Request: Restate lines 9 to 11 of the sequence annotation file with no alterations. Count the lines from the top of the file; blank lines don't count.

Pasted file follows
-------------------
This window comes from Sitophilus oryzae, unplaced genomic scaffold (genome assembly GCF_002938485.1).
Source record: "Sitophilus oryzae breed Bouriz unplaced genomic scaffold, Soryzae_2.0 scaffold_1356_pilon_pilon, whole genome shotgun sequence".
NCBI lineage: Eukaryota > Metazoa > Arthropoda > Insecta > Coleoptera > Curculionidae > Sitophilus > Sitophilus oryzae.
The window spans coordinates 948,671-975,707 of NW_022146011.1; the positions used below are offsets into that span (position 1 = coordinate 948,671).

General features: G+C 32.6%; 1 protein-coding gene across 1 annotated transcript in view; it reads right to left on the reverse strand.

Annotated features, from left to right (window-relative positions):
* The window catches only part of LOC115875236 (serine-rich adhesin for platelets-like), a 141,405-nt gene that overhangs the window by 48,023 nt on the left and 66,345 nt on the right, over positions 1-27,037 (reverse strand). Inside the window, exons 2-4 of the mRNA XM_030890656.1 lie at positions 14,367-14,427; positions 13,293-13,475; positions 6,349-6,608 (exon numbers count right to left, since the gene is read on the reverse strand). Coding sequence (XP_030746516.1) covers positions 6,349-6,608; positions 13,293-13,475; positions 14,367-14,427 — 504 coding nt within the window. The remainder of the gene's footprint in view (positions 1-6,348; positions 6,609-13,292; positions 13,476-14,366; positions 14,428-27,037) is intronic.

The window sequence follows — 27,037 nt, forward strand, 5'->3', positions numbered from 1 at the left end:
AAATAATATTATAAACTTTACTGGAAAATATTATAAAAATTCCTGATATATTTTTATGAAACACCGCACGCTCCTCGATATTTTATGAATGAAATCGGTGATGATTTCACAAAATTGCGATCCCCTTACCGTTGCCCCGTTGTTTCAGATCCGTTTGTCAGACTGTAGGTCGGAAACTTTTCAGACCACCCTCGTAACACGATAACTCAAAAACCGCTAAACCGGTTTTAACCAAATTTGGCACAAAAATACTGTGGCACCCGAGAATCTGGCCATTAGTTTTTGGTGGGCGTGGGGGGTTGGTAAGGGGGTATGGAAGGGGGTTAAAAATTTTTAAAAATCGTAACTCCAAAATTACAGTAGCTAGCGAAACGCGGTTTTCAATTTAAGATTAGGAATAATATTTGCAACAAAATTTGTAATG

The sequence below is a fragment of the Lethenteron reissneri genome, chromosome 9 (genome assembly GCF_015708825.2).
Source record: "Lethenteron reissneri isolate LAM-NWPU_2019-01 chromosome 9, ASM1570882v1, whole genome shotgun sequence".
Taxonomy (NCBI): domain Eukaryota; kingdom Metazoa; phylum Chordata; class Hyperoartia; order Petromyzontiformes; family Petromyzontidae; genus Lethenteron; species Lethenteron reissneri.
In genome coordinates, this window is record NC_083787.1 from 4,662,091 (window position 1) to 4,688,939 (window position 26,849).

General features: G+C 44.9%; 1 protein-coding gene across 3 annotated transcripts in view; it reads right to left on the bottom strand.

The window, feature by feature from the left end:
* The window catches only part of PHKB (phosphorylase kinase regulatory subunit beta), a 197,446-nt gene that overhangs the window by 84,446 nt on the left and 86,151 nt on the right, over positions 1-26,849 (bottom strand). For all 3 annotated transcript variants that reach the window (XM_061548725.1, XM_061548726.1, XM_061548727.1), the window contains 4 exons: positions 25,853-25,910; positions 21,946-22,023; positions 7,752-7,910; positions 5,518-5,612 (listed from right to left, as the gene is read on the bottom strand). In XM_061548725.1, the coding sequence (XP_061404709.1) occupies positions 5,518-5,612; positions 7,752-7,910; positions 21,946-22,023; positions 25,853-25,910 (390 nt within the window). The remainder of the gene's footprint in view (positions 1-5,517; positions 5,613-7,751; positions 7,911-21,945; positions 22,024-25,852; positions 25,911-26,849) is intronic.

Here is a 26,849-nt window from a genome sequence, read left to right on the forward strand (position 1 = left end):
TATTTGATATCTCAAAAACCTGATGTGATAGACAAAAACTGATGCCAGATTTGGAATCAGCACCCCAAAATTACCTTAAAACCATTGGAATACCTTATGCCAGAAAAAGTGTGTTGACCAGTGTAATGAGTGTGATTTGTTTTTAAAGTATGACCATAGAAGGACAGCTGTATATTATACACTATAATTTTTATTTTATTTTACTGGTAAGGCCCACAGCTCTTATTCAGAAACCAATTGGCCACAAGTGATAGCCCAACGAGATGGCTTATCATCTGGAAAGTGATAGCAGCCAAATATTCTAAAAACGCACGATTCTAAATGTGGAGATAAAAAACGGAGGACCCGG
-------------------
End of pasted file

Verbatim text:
AAATAATATTATAAACTTTACTGGAAAATATTATAAAAATTCCTGATATATTTTTATGAAACACCGCACGCTCCTCGATATTTTATGAATGAAATCGGTGATGATTTCACAAAATTGCGATCCCCTTACCGTTGCCCCGTTGTTTCAGATCCGTTTGTCAGACTGTAGGTCGGAAACTTTTCAGACCACCCTCGTAACACGATAACTCAAAAACCGCTAAACCGGTTTTAACCAAATTTGGCACAAAAATACTGTGGCACCCGAGAATCTGGCCATTAGTTTTTGGTGGGCGTGGGGGGTTGGTAAGGGGGTATGGAAGGGGGTTAAAAATTTTTAAAAATCGTAACTCCAAAATTACAGTAGCTAGCGAAACGCGGTTTTCAATTTAAGATTAGGAATAATATTTGCAACAAAATTTGTAATG

The sequence below is a fragment of the Lethenteron reissneri genome, chromosome 9 (genome assembly GCF_015708825.2).
Source record: "Lethenteron reissneri isolate LAM-NWPU_2019-01 chromosome 9, ASM1570882v1, whole genome shotgun sequence".